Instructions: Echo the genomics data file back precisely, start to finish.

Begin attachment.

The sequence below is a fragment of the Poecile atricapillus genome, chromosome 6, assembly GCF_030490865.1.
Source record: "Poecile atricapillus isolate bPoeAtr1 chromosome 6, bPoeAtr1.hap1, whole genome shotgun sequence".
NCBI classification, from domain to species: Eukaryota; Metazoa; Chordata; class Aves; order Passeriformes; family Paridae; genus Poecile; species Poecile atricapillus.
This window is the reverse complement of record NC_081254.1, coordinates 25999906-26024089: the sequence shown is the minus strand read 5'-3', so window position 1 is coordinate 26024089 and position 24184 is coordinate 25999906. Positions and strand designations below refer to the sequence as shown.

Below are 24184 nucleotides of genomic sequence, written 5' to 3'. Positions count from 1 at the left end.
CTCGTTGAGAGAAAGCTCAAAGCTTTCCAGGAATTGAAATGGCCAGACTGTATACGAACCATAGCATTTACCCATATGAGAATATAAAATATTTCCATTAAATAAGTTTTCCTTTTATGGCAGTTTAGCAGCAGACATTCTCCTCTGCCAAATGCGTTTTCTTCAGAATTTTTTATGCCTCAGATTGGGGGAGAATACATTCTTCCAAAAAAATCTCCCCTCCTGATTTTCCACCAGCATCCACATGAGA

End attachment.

The sequence below is a fragment of the Poecile atricapillus genome, chromosome 6, assembly GCF_030490865.1.
Source record: "Poecile atricapillus isolate bPoeAtr1 chromosome 6, bPoeAtr1.hap1, whole genome shotgun sequence".
NCBI classification, from domain to species: Eukaryota; Metazoa; Chordata; class Aves; order Passeriformes; family Paridae; genus Poecile; species Poecile atricapillus.
This window is the reverse complement of record NC_081254.1, coordinates 25999906-26024089: the sequence shown is the minus strand read 5'-3', so window position 1 is coordinate 26024089 and position 24184 is coordinate 25999906. Positions and strand designations below refer to the sequence as shown.

Below are 24184 nucleotides of genomic sequence, written 5' to 3'. Positions count from 1 at the left end.
CTCGTTGAGAGAAAGCTCAAAGCTTTCCAGGAATTGAAATGGCCAGACTGTATACGAACCATAGCATTTACCCATATGAGAATATAAAATATTTCCATTAAATAAGTTTTCCTTTTATGGCAGTTTAGCAGCAGACATTCTCCTCTGCCAAATGCGTTTTCTTCAGAATTTTTTATGCCTCAGATTGGGGGAGAATACATTCTTCCAAAAAAATCTCCCCTCCTGATTTTCCACCAGCATCCACATGAGA